This is the story of the little winery that weathered the storm of the great, shrinking, Hardy empire – and emerged as one of Australia’s leading producers of chardonnay and pinots noir and gris.
Bay of Fires, at Pipers River Tasmania, grew out of BRL Hardy’s quest for great sparkling wine. Sparkling specialist, Ed Carr, searched all the likely cool growing sites in south-eastern Australia – including nearby Tumbarumba, the Adelaide Hills, the coldest reaches of the Yarra Valley and further south, in Tasmania.
All of those places produced pinot noir and chardonnay, and even small amounts of pinot meunier, suited to delicate, flavoursome sparkling wines. But nothing equalled the fruit from Tasmania.
This was a period of great expansion for BRL Hardy, buoyed by booming exports, and, for a time, a shortage of suitable grapes. During the boom, the price of wine assets ballooned, peaking in 2003 when Constellation Brands USA bought publicly listed Hardys for $1.9 billion.
As wine assets deflated later in the decade, Constellation offloaded assets, including the historic Leasingham Winery and several vineyards in the Clare Valley and the massive Stonehaven winery on the Limestone Coast. Finally, in February 2011 it sold an 80 per cent stake in the business to Champ Private Equity for $290 million – crystallising a massive loss on its original investment.
Winemaker Fran Austin and the crew at Bay of Fires (founded 2002) kept their heads down during the crisis. They retained their 22-hectare vineyard adjacent to the winery. And under Ed Carr’s supervision they continued making table and sparkling wine components from across Tasmania.
The network of Tasmanian vineyards established by Carr, originally for sparkling wine, had pretty quickly contributed to the company’s best multi-region table wines – notably Hardy’s flagship white, Eileen Hardy Chardonnay. That Tasmania contributed the major component to one of Australia’s finest whites remained virtually unknown.
The Bay of Fires label, however, provided a face for the Tasmanian wines. And the release of the magnificent 2009 pinot noir, a trophy winner at Canberra’s 2010 National Wine Show of Australia, left no doubt about where the state’s strength lay.
By this time, little known even in the trade, the company had developed a flagship pinot noir under the Eileen Hardy label – made at Bay of Fires but transferred to headquarters in Reynella, South Australia. It was lost in the turmoil of Constellation’s final years. But we’ll see it before too long.
Fran Austin recently left Bay of Fires, handing the winemaking over to Peter Dredge and his assistant, Karl Schultz. They work closely with Ed Carr and Carr’s boss, Paul Lapsley, chief winemaker for the Accolade group.
Accolade’s presence in Tasmania – driven by a wide search for Australia’s best chardonnay and pinot noir (whether for table or sparkling wine) – lends practical support to the contentious argument that high latitude, near sea level, delivers better wine quality than high altitude. Dr John Gladstone reaches a similar conclusion in Wine, Terroir and Climate Change (Wakefield Press, South Australia, 2011).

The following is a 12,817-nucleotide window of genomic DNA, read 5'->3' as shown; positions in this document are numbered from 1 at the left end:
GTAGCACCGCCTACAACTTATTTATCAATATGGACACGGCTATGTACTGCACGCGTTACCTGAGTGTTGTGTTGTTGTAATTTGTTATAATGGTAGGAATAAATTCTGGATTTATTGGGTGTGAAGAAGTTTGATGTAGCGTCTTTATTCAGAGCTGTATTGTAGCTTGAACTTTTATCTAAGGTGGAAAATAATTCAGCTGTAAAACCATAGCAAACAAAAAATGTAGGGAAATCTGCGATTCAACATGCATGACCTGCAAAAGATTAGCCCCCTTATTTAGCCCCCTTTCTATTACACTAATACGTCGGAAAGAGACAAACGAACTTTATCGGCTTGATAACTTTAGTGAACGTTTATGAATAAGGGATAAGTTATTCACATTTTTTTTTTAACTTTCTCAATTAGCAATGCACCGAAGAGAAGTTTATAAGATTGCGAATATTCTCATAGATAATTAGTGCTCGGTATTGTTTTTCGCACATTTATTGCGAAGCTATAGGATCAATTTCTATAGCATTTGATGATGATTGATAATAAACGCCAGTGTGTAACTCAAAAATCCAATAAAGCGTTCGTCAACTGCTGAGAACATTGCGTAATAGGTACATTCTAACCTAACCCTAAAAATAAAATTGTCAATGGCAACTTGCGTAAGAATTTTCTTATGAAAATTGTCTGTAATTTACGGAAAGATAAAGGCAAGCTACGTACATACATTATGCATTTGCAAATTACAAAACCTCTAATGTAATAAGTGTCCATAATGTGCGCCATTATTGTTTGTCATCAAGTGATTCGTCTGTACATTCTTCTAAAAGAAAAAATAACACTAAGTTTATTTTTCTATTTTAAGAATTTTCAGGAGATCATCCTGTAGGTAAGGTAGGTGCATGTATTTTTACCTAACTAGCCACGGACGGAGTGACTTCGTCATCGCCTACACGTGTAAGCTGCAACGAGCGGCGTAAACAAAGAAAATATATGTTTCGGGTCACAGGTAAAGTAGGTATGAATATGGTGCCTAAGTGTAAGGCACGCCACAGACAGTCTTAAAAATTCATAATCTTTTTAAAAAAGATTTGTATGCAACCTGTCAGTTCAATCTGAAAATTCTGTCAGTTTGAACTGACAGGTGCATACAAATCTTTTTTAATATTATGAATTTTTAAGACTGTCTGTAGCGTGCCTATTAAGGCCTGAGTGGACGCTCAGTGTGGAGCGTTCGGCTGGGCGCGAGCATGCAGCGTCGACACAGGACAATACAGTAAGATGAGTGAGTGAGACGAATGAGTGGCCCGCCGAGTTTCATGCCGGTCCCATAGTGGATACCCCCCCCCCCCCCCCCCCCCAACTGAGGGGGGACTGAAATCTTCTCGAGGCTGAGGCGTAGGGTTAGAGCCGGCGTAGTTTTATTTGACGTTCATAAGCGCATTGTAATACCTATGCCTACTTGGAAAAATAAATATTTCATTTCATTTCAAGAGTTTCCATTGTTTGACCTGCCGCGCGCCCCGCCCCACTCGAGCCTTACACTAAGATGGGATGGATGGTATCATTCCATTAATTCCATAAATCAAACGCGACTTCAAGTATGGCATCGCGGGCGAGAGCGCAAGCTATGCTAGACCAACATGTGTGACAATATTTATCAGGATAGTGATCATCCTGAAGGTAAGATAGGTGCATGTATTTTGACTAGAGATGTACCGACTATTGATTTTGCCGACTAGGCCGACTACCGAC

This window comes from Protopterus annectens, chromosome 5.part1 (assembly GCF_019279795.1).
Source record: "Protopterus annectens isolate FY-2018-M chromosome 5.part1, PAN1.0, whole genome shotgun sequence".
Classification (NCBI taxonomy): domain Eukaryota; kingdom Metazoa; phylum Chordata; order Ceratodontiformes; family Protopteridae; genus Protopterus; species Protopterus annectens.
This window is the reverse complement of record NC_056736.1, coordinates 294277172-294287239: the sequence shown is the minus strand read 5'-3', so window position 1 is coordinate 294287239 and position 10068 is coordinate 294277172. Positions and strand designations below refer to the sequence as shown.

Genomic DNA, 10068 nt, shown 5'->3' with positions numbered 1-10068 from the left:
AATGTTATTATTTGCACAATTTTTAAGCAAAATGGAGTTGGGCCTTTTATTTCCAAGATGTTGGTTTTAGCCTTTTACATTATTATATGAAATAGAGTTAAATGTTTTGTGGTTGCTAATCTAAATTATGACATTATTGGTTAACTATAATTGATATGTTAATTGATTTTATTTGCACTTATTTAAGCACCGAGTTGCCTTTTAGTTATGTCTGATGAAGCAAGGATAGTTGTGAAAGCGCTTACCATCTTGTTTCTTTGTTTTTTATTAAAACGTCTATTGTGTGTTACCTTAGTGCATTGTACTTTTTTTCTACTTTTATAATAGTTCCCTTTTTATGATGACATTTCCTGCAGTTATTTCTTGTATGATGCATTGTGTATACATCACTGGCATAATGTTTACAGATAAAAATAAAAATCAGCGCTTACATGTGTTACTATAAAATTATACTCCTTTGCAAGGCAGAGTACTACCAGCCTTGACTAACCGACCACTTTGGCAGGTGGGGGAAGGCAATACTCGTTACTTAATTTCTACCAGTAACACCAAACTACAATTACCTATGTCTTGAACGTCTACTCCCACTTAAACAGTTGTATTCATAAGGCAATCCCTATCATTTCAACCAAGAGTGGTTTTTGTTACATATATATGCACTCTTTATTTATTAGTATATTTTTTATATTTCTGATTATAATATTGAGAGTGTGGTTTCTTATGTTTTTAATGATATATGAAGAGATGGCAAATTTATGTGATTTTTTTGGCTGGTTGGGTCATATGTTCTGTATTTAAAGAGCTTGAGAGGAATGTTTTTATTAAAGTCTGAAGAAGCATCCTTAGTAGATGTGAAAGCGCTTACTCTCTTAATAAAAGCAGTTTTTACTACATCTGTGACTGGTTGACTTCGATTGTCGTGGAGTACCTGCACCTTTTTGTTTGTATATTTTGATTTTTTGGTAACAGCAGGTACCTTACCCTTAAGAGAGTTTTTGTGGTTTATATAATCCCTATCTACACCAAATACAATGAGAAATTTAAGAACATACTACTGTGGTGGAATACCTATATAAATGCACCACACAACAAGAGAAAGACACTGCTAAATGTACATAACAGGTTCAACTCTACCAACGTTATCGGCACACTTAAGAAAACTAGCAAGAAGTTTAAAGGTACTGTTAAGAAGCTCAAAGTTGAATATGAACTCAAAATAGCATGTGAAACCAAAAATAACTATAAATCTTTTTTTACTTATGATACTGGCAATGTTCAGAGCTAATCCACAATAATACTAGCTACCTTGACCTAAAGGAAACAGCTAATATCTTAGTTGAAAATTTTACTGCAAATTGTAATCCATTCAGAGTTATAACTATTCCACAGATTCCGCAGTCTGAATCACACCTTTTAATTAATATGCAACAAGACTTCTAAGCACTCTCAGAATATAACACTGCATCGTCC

Whatever the merits of the argument, the current Bay of Fires wines reveal just how at home chardonnay and pinots noir and gris are in a variety of sites around Tasmania. They also reveal an emerging mastery of winemaking that brings out the best in these varieties. That these remain largely undiscovered wines is reflected in the comparatively modest prices for wines of this calibre.
Bay of Fires Pinot Gris 2011 $24.69–$36.50
Fruit source: Lower Derwent 40 per cent; Coal River Valley 39 per cent; Upper Derwent 21 per cent.
This is the best Australian pinot gris I’ve tasted – lively and fresh with intense pear-like varietal aroma and flavour, backed by a rich, silky texture. Winemaker Peter Dredge attributes the rich texture to a component of the wine undergoing wild-yeast ferment in older oak barrels.
Bay of Fires Chardonnay 2009 $29.95–$40.50
Fruit source: Pipers River 31 per cent; East Coast 29 per cent; Coal River Valley 40 per cent.
The age reflects slow sales rather than a marketing plan. But it’s a plus in this sensational wine. Succulent, racy, lemony acidity pulls the many flavour components together in this full-bodied, taut, deeply layered, richly textured, barrel-fermented dry white wine. Should develop well for many more years.
Bay of Fires Pinot Noir 2010 $29.45–$42.99
Fruit source: Derwent Valley 55 per cent; East Coast 30 per cent; Coal River Valley 15 per cent.
This fairly deeply coloured pinot reveals quite a lot of the pinot flavour and aroma spectrum. A light, “stalky” overlay suggests whole bunches, including stems, in the ferment. Behind that comes aromatic waves of varietal fruit characters, ranging from strawberry to plum – adding up to what can only be called “pinosity”. The rich, supple, elegant, tightly structured palate reflects the aroma.
Copyright © Chris Shanahan 2012
First published 15 February 2012 in The Canberra Times